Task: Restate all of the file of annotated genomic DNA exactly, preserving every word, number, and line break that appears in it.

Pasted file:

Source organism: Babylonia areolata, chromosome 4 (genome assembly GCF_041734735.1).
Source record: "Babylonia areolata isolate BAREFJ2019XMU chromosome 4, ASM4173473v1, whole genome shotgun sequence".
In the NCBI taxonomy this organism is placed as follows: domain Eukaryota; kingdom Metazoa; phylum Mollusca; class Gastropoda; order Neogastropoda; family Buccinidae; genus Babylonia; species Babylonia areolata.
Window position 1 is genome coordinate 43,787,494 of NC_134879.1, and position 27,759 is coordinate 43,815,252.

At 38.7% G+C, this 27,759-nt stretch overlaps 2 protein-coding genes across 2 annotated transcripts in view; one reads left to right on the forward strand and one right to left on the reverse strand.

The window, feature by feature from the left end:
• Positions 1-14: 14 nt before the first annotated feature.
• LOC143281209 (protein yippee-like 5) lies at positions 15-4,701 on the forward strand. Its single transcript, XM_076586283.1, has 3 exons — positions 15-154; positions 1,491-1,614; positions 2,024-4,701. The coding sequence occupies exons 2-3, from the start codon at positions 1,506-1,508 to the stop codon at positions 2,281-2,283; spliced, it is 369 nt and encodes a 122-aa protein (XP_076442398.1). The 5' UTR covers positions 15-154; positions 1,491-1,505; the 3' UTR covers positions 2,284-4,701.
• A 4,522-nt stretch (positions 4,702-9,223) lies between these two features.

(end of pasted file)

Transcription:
Source organism: Babylonia areolata, chromosome 4 (genome assembly GCF_041734735.1).
Source record: "Babylonia areolata isolate BAREFJ2019XMU chromosome 4, ASM4173473v1, whole genome shotgun sequence".
In the NCBI taxonomy this organism is placed as follows: domain Eukaryota; kingdom Metazoa; phylum Mollusca; class Gastropoda; order Neogastropoda; family Buccinidae; genus Babylonia; species Babylonia areolata.
Window position 1 is genome coordinate 43,787,494 of NC_134879.1, and position 27,759 is coordinate 43,815,252.

At 38.7% G+C, this 27,759-nt stretch overlaps 2 protein-coding genes across 2 annotated transcripts in view; one reads left to right on the forward strand and one right to left on the reverse strand.

The window, feature by feature from the left end:
• Positions 1-14: 14 nt before the first annotated feature.
• LOC143281209 (protein yippee-like 5) lies at positions 15-4,701 on the forward strand. Its single transcript, XM_076586283.1, has 3 exons — positions 15-154; positions 1,491-1,614; positions 2,024-4,701. The coding sequence occupies exons 2-3, from the start codon at positions 1,506-1,508 to the stop codon at positions 2,281-2,283; spliced, it is 369 nt and encodes a 122-aa protein (XP_076442398.1). The 5' UTR covers positions 15-154; positions 1,491-1,505; the 3' UTR covers positions 2,284-4,701.
• A 4,522-nt stretch (positions 4,702-9,223) lies between these two features.